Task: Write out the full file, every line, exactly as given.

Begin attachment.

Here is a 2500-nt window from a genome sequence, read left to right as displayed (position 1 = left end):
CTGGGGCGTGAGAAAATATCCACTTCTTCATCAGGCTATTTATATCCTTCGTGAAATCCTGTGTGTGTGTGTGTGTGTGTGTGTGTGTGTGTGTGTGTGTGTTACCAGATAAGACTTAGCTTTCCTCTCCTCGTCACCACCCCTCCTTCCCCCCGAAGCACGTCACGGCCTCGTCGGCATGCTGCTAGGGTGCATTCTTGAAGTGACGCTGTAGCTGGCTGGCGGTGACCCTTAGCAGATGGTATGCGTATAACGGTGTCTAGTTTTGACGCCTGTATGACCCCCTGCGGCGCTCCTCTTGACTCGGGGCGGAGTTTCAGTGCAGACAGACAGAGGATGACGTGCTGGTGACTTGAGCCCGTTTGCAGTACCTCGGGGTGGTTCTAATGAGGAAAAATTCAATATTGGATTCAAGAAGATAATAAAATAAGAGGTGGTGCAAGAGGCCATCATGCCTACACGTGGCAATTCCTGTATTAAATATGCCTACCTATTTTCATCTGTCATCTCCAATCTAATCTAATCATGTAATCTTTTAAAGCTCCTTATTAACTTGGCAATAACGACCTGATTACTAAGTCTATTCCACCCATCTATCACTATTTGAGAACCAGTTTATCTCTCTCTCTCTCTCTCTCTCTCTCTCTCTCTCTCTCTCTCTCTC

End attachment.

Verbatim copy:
Here is a 2500-nt window from a genome sequence, read left to right as displayed (position 1 = left end):
CTGGGGCGTGAGAAAATATCCACTTCTTCATCAGGCTATTTATATCCTTCGTGAAATCCTGTGTGTGTGTGTGTGTGTGTGTGTGTGTGTGTGTGTGTGTGTTACCAGATAAGACTTAGCTTTCCTCTCCTCGTCACCACCCCTCCTTCCCCCCGAAGCACGTCACGGCCTCGTCGGCATGCTGCTAGGGTGCATTCTTGAAGTGACGCTGTAGCTGGCTGGCGGTGACCCTTAGCAGATGGTATGCGTATAACGGTGTCTAGTTTTGACGCCTGTATGACCCCCTGCGGCGCTCCTCTTGACTCGGGGCGGAGTTTCAGTGCAGACAGACAGAGGATGACGTGCTGGTGACTTGAGCCCGTTTGCAGTACCTCGGGGTGGTTCTAATGAGGAAAAATTCAATATTGGATTCAAGAAGATAATAAAATAAGAGGTGGTGCAAGAGGCCATCATGCCTACACGTGGCAATTCCTGTATTAAATATGCCTACCTATTTTCATCTGTCATCTCCAATCTAATCTAATCATGTAATCTTTTAAAGCTCCTTATTAACTTGGCAATAACGACCTGATTACTAAGTCTATTCCACCCATCTATCACTATTTGAGAACCAGTTTATCTCTCTCTCTCTCTCTCTCTCTCTCTCTCTCTCTCTCTCTCTCTC